The quarterback much revered throughout the college football landscape hadn’t spoken a word to media until this Monday. No doubt the intrigue has grown with the silence. Fans had three things to judge Johnny Manziel: what he’s done on the field, which for any quarterback, much less a true freshman, is mighty impressive. Second, his high school career in Texas which he combined for 75 TDs his senior year. And lastly, his nickname – Johnny Football, which is arguably the most apt nickname in all of sports.
Johnny Football arrived on the national radar leading Texas A&M to victory over then #1 ranked Alabama. He lead the way with 253 yards and 2 TDs. The archetypes surrounding Manziel coalesced that night in Tuscaloosa. The Texas born and bred quarterback; the troubled youth prodigy who makes good; the local hero who stays home. A simple, definitive nickname. All that adds up to a potential Heisman.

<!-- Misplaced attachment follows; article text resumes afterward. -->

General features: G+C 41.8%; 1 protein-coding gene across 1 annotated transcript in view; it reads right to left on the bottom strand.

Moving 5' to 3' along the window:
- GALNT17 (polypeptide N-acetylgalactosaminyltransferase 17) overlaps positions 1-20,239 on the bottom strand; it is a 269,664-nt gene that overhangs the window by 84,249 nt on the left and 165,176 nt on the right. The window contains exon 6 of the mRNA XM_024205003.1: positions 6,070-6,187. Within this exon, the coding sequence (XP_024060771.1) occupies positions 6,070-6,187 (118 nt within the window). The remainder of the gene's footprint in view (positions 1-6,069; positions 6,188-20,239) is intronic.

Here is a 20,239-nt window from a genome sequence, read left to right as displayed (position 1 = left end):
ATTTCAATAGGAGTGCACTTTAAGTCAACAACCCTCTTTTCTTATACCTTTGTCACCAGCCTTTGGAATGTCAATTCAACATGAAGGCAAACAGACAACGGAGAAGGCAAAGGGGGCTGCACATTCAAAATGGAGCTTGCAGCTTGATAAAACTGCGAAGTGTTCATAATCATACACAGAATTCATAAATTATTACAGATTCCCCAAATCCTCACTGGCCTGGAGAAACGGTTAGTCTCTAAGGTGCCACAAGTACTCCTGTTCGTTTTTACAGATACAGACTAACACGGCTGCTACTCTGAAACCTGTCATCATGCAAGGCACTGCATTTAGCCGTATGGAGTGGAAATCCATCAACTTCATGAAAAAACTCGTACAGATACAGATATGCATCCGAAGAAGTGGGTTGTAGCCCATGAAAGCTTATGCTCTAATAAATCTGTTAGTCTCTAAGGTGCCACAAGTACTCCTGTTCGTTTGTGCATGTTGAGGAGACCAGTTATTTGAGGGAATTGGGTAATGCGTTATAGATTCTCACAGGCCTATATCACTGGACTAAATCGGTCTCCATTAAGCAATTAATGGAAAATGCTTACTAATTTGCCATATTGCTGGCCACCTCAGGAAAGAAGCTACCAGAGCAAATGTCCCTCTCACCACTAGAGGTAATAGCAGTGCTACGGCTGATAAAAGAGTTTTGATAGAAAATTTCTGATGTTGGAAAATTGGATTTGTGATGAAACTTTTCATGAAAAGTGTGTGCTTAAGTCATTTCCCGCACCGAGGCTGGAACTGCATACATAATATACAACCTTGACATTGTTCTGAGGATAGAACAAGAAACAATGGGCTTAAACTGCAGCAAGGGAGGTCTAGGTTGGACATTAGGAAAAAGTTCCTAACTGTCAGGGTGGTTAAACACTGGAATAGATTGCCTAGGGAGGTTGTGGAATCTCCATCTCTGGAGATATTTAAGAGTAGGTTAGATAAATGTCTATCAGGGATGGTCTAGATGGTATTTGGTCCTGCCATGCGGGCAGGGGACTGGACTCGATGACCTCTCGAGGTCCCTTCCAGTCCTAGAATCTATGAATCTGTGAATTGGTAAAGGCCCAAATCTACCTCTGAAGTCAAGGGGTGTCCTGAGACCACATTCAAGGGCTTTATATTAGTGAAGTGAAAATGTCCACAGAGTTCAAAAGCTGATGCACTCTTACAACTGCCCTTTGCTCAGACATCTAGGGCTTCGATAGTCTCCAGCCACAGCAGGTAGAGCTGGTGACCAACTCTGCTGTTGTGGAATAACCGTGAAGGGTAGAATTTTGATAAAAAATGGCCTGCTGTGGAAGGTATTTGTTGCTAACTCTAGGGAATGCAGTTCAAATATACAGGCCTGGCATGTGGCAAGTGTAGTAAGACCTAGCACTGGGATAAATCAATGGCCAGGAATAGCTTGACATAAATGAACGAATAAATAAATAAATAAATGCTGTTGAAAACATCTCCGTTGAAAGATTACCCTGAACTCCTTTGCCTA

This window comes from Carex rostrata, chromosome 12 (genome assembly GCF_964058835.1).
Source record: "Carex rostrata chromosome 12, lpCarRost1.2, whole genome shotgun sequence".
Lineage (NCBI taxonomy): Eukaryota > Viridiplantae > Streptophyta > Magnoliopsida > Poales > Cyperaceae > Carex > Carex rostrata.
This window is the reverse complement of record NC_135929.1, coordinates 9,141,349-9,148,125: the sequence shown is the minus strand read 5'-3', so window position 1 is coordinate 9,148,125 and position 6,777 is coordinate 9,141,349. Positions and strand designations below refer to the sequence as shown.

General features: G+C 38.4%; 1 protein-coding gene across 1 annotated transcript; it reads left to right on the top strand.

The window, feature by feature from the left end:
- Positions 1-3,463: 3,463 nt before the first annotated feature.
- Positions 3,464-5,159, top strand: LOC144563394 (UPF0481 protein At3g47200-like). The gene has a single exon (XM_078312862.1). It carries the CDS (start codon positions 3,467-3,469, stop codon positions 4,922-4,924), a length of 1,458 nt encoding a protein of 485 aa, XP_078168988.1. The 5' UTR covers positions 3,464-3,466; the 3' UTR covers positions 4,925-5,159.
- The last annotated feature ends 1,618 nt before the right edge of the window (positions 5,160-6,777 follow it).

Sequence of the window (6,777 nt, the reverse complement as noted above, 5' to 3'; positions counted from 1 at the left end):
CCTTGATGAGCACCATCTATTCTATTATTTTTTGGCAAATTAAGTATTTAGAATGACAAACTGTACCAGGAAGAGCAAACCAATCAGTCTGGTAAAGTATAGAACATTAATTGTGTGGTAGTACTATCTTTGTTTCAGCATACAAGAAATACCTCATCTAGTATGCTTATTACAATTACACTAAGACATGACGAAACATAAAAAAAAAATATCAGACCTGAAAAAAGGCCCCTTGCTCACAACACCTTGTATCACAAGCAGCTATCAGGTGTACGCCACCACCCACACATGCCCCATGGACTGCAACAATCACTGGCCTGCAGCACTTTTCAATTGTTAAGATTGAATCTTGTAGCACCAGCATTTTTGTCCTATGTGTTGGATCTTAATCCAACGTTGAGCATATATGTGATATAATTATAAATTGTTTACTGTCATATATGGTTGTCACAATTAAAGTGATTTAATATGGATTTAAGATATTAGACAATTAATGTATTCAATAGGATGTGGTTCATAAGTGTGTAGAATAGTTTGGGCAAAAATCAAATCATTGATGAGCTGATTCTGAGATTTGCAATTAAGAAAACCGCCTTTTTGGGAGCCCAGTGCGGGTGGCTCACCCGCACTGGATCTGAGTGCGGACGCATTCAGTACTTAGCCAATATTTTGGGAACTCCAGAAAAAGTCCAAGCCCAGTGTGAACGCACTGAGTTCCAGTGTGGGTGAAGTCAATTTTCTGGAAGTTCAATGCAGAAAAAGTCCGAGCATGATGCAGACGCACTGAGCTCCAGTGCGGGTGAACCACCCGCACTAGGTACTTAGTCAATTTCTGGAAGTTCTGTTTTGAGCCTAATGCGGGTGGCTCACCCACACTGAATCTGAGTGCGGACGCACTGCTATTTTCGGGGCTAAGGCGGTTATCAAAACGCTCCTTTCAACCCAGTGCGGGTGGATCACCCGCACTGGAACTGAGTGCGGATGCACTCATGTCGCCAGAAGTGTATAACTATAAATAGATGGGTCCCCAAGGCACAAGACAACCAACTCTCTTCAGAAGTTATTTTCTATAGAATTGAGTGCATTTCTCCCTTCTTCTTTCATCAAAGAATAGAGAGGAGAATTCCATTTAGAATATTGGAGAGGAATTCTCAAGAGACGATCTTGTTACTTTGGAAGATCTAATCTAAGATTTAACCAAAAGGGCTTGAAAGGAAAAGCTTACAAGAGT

Johnny Manziel became known as Johnny Football to a world outside SEC football on the biggest stage, in his biggest game. The creation of Johnny Football The Legend was, like anything else, a combination of talent, timing, and seizing the moment. The archetypes are created through generations, then someone comes along and embodies it. Before television, folk stories of athletic feats were told from person to person, hyperbole added through each telling.